...So, while a dark and divisive cloud hangs over our University and city from this weekend, as we return to Grounds for a new school year let us be even more inspired to be an extremely hospitable and loving community to all of our fellow students on Grounds and citizens in our city.  And as we do this, may we shine the light of Jesus in the midst of the darkness, who has destroyed the dividing wall of hostility!  


With a heavy but hopeful heart, Pete


NOTE:  UVA Chi Alpha plans a prayer walk on campus, re-tracing the steps the white supremacists tried to claim, trusting Jesus to destroy the dividing wall of hostility.

Jon Burtram, pastor of Redemption Church Charlottesville

The events we witnessed this past weekend in our city both saddened us and emboldened our resolve.  The racism, hatred, and violence is not characteristic of who we are in Charlottesville.  We are determined to come together as a community and as the body of Christ.  We are determined to stand up against racism and hatred and declare that it has no place in our churches and no place in our community.  We know that all racism, hatred, and violence finds its source in sin.  Yet we also know that all sin is defeated by the cross of Jesus Christ.  Now, more than ever, we need to be the church that God is calling us to be.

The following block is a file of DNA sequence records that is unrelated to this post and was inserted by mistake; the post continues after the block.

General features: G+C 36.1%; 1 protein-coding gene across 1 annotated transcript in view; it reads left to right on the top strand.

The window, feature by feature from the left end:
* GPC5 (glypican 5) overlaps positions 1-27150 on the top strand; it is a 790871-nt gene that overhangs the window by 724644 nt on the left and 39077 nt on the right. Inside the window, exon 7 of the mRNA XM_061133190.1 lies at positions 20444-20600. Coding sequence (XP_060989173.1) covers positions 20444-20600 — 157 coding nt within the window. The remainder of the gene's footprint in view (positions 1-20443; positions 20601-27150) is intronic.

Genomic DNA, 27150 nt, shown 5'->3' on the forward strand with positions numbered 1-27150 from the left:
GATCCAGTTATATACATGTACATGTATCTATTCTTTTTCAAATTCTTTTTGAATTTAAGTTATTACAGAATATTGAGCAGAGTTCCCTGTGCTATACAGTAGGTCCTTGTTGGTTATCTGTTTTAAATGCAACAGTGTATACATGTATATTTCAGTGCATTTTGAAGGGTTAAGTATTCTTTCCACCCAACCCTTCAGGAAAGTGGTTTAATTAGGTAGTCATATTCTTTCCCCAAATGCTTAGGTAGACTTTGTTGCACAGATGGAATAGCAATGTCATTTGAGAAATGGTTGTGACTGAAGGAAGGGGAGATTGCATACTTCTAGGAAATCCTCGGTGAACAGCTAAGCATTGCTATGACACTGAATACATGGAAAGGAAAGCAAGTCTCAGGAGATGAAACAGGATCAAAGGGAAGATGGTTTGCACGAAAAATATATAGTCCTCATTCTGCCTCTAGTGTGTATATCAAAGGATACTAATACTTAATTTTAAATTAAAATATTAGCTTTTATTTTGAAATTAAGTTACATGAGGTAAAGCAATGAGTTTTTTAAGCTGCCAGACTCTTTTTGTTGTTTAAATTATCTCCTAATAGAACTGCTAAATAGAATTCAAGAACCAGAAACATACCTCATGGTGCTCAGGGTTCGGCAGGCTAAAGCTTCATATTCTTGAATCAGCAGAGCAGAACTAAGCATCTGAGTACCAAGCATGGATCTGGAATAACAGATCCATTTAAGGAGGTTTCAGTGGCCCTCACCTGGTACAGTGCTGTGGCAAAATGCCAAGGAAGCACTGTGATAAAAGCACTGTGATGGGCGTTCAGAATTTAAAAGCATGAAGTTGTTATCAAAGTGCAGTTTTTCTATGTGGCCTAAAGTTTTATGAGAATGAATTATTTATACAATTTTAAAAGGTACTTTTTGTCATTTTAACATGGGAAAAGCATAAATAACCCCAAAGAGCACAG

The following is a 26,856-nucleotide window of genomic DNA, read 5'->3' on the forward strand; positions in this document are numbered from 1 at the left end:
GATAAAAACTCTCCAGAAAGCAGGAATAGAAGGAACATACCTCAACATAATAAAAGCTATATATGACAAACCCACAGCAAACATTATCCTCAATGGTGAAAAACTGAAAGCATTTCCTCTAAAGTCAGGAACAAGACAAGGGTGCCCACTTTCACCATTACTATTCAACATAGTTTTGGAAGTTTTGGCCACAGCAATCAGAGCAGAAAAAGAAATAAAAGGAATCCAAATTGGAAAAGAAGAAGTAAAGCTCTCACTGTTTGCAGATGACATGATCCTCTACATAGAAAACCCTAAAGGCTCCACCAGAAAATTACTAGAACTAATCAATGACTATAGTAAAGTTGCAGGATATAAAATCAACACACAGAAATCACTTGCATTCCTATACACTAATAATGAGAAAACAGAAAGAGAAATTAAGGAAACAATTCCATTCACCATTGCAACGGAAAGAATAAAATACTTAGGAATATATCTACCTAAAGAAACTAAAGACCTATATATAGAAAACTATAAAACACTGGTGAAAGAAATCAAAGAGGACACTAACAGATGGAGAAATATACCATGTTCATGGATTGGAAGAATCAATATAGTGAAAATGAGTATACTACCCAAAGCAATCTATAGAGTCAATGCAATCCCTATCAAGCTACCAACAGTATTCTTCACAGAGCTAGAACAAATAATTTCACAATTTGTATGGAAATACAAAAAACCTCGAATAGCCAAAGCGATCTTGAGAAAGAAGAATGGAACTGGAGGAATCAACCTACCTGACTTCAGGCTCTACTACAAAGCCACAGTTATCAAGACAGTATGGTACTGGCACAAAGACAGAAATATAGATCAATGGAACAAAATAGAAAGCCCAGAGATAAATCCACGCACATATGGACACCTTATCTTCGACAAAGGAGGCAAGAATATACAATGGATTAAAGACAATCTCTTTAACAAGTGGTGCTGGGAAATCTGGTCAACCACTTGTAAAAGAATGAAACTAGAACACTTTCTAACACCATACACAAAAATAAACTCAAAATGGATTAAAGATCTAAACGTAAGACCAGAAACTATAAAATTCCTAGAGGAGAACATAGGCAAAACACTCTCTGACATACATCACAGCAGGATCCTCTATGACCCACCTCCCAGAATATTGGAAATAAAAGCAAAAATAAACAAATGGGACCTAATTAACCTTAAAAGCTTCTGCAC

Pete Hartwig, pastor of CityChurch Charlottesville

I have been blessed to serve as a pastor in Charlottesville for the past 20 years.  With what happened in my city this past weekend still hanging over us like a thick marine layer cloud... here are 7 simple thoughts.


1.  Longevity matters.  Being embedded in a community for years and years earns the right to speak to larger issues. 

2. Longevity with a focus only on your own church does not count for all that much when a crisis hits a community. 

3.  Be prepared years in advance. When we (several of my fellow ministers in Charlottesville) saw what has been happening in our culture we knew that it was not IF but WHEN we would have an issue in our city. Charlottesville is an elite southern university town and cities like ours tend to attract situations like this.  Those of us who pastor the larger churches have been meeting and have taken the time to get to know and love each other.  When the two racially charged incidents happened in our city this summer… we all knew who we could call and trust. 

4.  Black churches need to inform white churches.  My closest pastoral friend/colleague in Charlottesville is pastor Dr. Alvin Edwards at Mt. Zion First African Baptist Church. The church he leads is the largest black church in Charlottesville.  When these race riots were scheduled to hit our city I asked Alvin what role CItyChurch should play.  He explained what he wanted and that is what we did. Our congregations know each of us due to years of our personal friendship and pulpit sharing. 

5.  If you are a “competitive pastor” racial reconciliation and community wide ministry will not work.  This is not a time to “shine”; it is a time to relationally serve. People in the racial struggle can smell personal agendas a mile away. 

6. Learn how to be ecumenical and remain faithful to Jesus.  If you can only work with Jesus-following-evangelicals, your effect will be very limited.  

7. Last but not least… PRAY.  Dr. Bob Rhoden called to encourage me very early this past Sunday morning and shared the following biblical truth: “In the Book of Acts chapter 4 the church’s initial response to injustice was to gather for prayer.”  He is right.

I hope these thoughts are helpful and I look forward to learning from all of you!

Peace, Pete Hartwig